So time is measured, my mind, in you. Raise no clamor against me-I mean against yourself-out of your jostling reactions [affectiones]. I measure time in you, I tell you, because I measure the reactions that things caused in you by their passage, reactions that remain when the things that occasioned them have passed on (T 11.36).

Affectiones in that passage is often translated "emotions" or "impressions," but those words give a wrong impression if they imply that an ad-fectio is something done to a a soul by the impact of other things on it. For Augustine the soul is always active. It "goes out" through the senses to apprehend things, for instance. It reacts to occasions given it (to learn, to feel, to accept, to reject), but the stimulation or provocation just calls up the soul's own action. So, in remembering, the soul actively relives its putting together of future and past in the first place.

This concept of the memory as a reliving of original experience helps Augustine with the mysterious fact that he remembers forgetting things. "What can forgetting be but a lack of memory? And then how can forgetting be present, for me to remember it, when its very presence makes me lack it?" [24]. Some sense of the process involved in the lost memory's acquisition or retention may persist as a kinetic tilt in the mind's motion, "as if the memory had some feeling that it was not moving with something it had moved with before, but was limping, as it were, from the lack of what it was used to, and trying to recover what was missing" [28]. What is important, and characteristic, is that Augustine thinks in dynamic terms, as if going through the motion of a memory would revive it-his way of eating the madeleine to find what it will bring back.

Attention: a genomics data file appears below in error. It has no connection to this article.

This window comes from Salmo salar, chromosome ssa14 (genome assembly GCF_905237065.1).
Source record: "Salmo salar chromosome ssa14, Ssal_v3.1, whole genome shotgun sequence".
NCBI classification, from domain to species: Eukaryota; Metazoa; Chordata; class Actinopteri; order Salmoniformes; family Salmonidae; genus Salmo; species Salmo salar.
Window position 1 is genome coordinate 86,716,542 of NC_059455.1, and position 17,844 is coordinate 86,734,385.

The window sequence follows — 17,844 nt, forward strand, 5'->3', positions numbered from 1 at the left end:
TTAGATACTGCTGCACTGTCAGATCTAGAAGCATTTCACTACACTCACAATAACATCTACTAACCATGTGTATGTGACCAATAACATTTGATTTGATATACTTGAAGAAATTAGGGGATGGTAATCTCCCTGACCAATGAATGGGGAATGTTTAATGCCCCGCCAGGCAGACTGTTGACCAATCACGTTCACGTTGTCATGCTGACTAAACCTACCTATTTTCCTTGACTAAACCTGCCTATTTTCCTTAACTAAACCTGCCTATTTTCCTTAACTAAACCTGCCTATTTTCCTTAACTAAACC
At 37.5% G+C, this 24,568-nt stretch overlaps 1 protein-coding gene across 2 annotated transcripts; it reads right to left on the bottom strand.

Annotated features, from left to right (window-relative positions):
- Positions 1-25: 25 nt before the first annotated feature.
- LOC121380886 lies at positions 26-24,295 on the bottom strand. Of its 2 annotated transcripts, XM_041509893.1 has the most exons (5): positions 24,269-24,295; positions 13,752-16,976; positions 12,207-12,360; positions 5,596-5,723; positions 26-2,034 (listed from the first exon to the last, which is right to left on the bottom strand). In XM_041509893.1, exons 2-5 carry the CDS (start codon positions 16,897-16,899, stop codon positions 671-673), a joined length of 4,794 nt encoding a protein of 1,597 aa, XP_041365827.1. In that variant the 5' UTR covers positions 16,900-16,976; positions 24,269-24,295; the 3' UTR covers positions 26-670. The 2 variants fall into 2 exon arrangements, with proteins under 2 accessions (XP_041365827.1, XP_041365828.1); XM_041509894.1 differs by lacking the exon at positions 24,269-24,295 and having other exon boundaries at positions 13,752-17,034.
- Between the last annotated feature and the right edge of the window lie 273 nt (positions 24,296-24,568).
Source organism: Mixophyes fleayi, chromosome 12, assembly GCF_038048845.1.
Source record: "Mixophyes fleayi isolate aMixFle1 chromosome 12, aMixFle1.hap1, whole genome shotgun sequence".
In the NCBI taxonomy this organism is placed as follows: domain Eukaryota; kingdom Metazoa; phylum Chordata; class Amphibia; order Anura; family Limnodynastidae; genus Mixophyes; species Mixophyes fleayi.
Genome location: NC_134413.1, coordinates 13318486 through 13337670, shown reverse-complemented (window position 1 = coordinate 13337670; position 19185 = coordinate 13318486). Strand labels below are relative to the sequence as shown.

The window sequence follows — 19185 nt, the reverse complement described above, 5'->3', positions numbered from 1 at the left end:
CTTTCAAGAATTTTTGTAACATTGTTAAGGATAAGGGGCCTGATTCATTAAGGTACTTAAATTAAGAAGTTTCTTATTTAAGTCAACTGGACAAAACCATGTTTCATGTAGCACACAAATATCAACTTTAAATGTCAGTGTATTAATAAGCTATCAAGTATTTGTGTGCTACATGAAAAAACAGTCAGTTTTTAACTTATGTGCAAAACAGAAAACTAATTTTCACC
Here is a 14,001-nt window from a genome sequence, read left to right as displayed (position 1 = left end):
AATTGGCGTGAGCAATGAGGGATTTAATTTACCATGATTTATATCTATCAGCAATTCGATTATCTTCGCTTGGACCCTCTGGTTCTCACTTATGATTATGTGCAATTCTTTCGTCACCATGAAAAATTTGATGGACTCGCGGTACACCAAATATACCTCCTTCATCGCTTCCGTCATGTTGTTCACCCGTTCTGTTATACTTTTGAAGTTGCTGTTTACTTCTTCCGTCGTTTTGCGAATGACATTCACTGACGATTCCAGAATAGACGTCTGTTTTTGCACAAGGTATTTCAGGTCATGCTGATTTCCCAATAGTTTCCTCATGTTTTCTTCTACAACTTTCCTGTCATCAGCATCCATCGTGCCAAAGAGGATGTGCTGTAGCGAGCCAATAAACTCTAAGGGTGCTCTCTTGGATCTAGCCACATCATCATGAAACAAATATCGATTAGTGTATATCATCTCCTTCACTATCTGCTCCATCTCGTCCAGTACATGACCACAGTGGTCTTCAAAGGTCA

This dynamic view of memory can be read, today, as a destabilizing of memory. It certainly fits in with modern research that finds memory "unreliable." In popular usage we still distinguish between one who is "really" remembering and one who is fabricating. But for Augustine, all memory is fabrication-that is one of its glories.

--from Saint Augustine's Memoryby Garry Wills, Copyright © November 2002, Viking Press, a member of Penguin Putnam, Inc., used by permission.

Full Text Reviews
Appeared in Publishers Weekly on 2002-10-28:
In this second volume of The Confessions ("Confessiones") of St. Augustine, the author of Papal Sin continues his work of translating one of Christianity's great classics. Augustine of Hippo, whose conversion is often credited to the prayers of his saintly mother, Monica, wrote The Confessions at mid-life in the form of a conversation with God. Memory includes Book 10, which Wills considers a key to the work's other 12 books in that it links Augustine's accounts of his life before and after his baptism in 387 A.D. He also has added Book 11, in which Augustine reflects on time. Wills's translations are very readable, though they occasionally lose the poetic beauty of earlier versions. For example, Augustine's famous lament, rendered in Sheed's 1943 familiar translation as "Late have I loved Thee, O Beauty so ancient and so new; late have I loved Thee!" emerges in Wills's work as "Slow was I, Lord, too slow in loving you. To you, earliest and latest beauty, I was slow in love." Also, in Augustine's meditation on the flesh's urges, Wills uses "alcoholism" to describe what others have translated as "drunkenness," a debatable point since even those who do not suffer from the disease of alcoholism can be guilty of excessive drinking. Because such revisions breathe new life into the Confessions, Wills's work may attract additional readers to Augustine. Purists, however, will prefer Sheed's and others' more classic translations to this contemporary update. (Nov. 11) Forecast: Fresh from his successful autobiographical apologia Why I Am a Catholic (#5 on PW's September Religion Bestsellers list), Wills's name is a powerful draw, even for a scholarly work such as this. (c) Copyright PWxyz, LLC. All rights reserved
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Publishers Weekly, October 2002
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Summaries
Main Description